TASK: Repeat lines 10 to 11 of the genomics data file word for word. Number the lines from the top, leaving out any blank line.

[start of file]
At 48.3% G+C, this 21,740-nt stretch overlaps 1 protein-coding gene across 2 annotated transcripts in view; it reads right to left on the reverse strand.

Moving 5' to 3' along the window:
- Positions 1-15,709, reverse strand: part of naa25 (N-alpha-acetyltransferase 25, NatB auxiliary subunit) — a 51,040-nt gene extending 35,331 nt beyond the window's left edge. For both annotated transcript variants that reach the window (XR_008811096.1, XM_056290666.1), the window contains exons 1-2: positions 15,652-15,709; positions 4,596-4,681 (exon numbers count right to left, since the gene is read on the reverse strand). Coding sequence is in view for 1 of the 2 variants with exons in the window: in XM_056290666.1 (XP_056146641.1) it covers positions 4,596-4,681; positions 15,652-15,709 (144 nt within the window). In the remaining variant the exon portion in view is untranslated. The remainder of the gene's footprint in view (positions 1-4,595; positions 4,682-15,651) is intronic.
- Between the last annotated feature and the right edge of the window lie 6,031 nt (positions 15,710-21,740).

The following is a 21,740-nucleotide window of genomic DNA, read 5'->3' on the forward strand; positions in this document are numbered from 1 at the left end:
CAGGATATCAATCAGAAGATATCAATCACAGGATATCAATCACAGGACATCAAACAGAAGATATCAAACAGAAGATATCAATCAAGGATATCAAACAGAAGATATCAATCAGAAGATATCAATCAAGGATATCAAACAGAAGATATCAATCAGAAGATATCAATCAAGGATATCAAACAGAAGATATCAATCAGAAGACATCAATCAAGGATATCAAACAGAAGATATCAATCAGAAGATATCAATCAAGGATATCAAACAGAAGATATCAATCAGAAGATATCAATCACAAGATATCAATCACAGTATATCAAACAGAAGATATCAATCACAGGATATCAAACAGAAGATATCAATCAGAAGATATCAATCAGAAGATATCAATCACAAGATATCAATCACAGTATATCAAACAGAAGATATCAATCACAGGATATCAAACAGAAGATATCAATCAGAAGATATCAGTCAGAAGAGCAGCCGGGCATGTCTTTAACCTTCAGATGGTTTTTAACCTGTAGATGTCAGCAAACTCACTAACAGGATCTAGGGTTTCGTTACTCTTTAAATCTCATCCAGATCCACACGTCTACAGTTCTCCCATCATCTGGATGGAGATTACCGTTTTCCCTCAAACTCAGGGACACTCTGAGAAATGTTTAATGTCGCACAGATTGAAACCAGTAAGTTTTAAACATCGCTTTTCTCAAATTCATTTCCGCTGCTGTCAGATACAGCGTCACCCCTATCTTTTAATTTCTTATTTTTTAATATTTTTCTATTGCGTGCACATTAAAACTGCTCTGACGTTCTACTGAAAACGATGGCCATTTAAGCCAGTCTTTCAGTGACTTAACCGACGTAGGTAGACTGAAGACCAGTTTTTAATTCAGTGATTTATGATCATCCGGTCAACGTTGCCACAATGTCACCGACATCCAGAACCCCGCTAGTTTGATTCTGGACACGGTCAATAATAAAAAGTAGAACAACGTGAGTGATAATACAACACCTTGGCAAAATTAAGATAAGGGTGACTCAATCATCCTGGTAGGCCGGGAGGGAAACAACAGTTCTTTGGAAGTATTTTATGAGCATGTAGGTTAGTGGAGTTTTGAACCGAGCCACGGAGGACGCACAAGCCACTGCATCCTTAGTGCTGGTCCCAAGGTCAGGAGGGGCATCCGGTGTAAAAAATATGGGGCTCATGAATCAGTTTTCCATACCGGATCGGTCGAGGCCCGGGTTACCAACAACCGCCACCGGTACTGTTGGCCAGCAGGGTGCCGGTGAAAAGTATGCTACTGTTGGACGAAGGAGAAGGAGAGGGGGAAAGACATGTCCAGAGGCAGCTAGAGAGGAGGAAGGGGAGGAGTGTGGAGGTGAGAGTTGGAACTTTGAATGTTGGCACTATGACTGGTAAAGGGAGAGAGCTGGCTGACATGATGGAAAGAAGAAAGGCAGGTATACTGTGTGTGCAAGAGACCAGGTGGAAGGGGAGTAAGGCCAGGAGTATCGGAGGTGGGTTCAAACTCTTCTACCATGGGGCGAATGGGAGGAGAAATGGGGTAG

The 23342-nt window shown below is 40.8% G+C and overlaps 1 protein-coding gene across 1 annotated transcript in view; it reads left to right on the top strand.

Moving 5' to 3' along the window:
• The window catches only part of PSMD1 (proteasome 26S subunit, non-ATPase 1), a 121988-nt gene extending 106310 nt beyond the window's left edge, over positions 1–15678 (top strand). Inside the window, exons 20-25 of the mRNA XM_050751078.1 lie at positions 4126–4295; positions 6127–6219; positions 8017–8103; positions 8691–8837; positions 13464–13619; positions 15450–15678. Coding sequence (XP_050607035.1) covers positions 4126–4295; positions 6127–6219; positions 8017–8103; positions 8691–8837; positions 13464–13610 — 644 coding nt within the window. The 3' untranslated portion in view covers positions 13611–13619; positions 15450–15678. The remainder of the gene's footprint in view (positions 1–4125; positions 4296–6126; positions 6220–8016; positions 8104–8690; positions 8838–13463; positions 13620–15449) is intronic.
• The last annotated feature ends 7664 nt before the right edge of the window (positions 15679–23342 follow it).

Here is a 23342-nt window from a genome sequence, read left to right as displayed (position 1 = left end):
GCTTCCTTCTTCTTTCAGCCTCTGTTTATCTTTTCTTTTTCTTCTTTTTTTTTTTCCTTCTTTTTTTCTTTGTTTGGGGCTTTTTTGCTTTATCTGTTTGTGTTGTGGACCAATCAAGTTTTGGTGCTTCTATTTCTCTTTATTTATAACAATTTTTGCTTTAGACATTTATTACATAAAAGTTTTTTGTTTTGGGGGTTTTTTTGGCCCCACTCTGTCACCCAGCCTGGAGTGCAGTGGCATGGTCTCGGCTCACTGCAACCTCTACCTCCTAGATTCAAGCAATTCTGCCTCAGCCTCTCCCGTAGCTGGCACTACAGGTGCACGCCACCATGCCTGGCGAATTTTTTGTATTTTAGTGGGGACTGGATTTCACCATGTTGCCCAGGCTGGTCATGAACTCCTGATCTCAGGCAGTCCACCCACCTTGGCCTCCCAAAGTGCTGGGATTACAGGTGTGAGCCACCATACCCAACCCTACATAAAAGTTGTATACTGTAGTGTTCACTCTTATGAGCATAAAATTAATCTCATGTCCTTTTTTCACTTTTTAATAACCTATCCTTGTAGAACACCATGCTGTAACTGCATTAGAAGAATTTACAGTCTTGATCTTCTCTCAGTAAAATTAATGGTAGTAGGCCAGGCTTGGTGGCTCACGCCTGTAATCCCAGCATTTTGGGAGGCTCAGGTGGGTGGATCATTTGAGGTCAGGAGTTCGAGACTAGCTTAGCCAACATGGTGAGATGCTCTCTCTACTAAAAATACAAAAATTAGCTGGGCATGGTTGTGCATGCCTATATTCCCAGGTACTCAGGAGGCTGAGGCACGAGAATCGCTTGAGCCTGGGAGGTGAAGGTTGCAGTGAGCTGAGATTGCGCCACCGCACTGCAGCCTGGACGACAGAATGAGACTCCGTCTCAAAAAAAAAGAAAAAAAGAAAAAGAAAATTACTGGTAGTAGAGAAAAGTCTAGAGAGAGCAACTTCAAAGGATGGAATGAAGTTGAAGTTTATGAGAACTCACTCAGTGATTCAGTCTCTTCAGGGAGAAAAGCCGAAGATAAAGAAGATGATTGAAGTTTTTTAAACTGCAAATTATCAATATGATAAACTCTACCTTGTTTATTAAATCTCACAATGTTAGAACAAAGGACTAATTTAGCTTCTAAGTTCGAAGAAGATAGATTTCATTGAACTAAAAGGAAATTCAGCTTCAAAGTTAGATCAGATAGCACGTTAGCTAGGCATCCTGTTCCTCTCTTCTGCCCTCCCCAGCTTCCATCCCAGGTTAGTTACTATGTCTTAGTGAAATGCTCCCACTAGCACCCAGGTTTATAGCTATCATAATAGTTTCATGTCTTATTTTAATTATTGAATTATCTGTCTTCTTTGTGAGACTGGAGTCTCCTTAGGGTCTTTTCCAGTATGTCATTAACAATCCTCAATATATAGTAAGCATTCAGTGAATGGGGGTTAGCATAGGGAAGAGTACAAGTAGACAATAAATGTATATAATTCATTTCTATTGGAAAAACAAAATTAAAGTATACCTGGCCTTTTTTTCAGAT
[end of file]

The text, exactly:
• The last annotated feature ends 7664 nt before the right edge of the window (positions 15679–23342 follow it).

Here is a 23342-nt window from a genome sequence, read left to right as displayed (position 1 = left end):